Flight, the exhibition I’m involved with at Church View, launches tomorrow (20/6/13) at 5:00pm. I’ve had a sneak preview at David Jacques‘ pieces and I can highly recommend a visit. I’ve only been told about Heidi Dent‘s works, but from what I’ve heard I’m really looking forward to seeing them too. With live music from Dan Welsh it should prove to be a great preview event.
As for my own more humble contributions, I’m hoping to focus more on the creative process itself rather than the end product…
A highly developed cerebral cortex combined with opposable thumbs makes us the creatures who evolved to become creators. We are problem solving, pattern recognising, music making, mega-building apes with a passion for expression, and yet we live in a society which, for the most part, seems to treasure consumption more highly than creativity. ‘Professional creatives’ in all fields are treated as a gifted elite, and I have every respect for them, but I have yet to meet a child which wasn’t innately creative in some way or other. As the famous Picasso quote goes: “Every child is an artist. The problem is how to remain an artist once we grow up.”
We seem to inhabit a world which fears true creative freedom. Much lip-service is offered to freedom of the press and freedom of speech, but the vast majority of us are actively discouraged from freely expressing our emotions through the arts. We are all familiar with the Billy Elliot syndrome which is still an obstacle for many working class people, but the flip-side to this is the process which Stefan Szczelkun describes perfectly in his 1993 book, ‘The Conspiracy of Good Taste‘.
Time and again Doncaster is described as a ‘cultural desert’ and we are told that Doncaster people do not engage with the arts. This is, of course, nonsense; no community of people anywhere or anywhen has ever existed without some form of culture!
The real problem is one of access and communication rather than a lack of indigenous culture. Despite John Prescott’s ludicrous claims that we are “all middle class now”, we still live in one of the most unequal and class divided societies on the planet, so it would be foolish to think that our everyday (and by association artistic…) experiences are universal. Those who fail to see creativity in Doncaster do so because they fail to understand (or in many cases blatantly ignore) the – verbal, visual and emotional… – vernacular of the region. In other words the only ‘art’ the experts recognise is their art, not ours.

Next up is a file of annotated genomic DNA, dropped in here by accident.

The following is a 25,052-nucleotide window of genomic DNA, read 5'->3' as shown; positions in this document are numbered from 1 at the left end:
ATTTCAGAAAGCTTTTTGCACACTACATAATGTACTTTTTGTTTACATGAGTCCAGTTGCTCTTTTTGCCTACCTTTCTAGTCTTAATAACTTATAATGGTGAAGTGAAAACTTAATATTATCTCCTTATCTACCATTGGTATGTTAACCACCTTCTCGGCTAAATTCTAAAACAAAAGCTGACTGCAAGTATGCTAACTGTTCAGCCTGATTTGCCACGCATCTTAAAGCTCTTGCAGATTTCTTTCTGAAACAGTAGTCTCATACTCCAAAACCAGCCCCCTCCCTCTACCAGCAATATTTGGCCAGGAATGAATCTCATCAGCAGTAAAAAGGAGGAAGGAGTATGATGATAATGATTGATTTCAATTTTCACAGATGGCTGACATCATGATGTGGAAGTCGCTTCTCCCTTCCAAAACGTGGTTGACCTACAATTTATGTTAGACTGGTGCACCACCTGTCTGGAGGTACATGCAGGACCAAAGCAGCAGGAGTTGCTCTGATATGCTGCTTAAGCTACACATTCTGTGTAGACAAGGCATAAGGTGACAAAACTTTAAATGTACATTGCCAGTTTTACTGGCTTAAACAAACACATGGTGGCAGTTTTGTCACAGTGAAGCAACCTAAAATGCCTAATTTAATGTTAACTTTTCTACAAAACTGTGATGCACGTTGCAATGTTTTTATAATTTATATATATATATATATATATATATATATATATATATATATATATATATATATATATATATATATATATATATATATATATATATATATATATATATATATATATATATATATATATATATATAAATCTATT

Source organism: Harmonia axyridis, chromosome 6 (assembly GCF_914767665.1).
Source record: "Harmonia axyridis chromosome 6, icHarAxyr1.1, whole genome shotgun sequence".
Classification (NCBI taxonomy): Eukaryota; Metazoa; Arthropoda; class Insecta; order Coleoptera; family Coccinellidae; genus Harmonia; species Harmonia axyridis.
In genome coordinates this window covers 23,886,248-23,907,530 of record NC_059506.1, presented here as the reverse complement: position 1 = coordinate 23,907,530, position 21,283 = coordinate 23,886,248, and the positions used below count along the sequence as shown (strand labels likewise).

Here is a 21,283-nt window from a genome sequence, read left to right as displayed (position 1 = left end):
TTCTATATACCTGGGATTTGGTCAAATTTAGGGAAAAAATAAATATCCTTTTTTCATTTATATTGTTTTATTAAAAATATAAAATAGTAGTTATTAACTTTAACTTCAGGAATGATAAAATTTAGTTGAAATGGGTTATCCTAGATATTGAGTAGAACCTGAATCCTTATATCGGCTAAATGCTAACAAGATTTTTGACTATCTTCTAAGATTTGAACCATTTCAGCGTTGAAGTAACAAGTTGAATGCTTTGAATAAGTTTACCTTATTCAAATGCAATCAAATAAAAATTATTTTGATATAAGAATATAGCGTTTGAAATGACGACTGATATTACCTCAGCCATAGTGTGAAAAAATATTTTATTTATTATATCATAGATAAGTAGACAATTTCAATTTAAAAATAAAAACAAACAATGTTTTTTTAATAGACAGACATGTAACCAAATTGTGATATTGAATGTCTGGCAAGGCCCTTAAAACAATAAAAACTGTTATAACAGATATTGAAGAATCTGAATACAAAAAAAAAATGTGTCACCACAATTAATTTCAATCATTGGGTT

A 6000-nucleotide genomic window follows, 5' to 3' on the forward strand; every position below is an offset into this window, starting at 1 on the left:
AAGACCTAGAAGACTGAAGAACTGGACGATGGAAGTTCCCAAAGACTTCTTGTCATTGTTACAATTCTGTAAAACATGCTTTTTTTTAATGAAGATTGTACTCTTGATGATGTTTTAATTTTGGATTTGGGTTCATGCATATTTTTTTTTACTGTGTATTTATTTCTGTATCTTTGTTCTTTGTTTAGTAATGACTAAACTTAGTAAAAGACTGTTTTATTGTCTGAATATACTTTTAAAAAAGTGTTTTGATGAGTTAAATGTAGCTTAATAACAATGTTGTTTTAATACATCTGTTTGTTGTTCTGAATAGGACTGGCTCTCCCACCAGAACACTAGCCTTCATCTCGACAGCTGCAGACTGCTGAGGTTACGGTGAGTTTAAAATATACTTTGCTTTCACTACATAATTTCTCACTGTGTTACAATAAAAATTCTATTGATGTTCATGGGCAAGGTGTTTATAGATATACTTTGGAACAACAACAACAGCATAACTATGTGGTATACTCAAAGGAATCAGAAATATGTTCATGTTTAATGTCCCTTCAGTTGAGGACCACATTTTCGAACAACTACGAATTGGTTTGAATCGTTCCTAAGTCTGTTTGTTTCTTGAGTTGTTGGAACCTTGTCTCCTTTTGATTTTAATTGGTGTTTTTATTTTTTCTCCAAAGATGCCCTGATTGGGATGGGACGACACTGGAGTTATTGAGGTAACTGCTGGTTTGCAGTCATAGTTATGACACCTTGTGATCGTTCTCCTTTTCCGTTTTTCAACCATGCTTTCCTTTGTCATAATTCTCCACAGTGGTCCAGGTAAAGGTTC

This is, of course, a two way process. We Doncastrians can be wilfully insular when our guard is up (we are all too used to people parachuting in to tell how to live before parachuting straight back out again once they’ve cashed the cheques). Either way the end result is the same, a continuous breakdown of communication and the continual reinforcement of blind (dare I say snobbish…) hierarchy.
But, as it says in my programme biog below, I have every faith in the democratising nature of digital and communications technologies…
Warren Draper is a self-taught writer, photographer & designer whose current work examines the democratising effect digital technology has on photography and the arts in general. Using a combination of donated ‘end-of-use’ computers, a (borrowed) compact camera and readily available Free Open Source Software (FOSS) applications, Warren explores techniques which have the potential to allow financially and/or socially excluded members of our society to express themselves creatively using photography and other digital media; even if they do not have access to the latest equipment and/or software.
Warren believes that a creative outlet (in whatever form) is essential to the human condition, and that any obstacle to free expression – which can range from outright cultural censorship, to endemic trends towards elitism, to socioeconomic exclusion – should be viewed as an affront. And that true progress can be achieved by encouraging the creation of new artists and new art-forms as we as new art-works.
As such I will be including a brief introduction to arts related FOSS applications as part of the exhibition. We’ll have a PC set up where you can play around with GIMP and Inkscape; the programmes used to create the art-works I’m putting on show… gulp!
Hope to see you there 🙂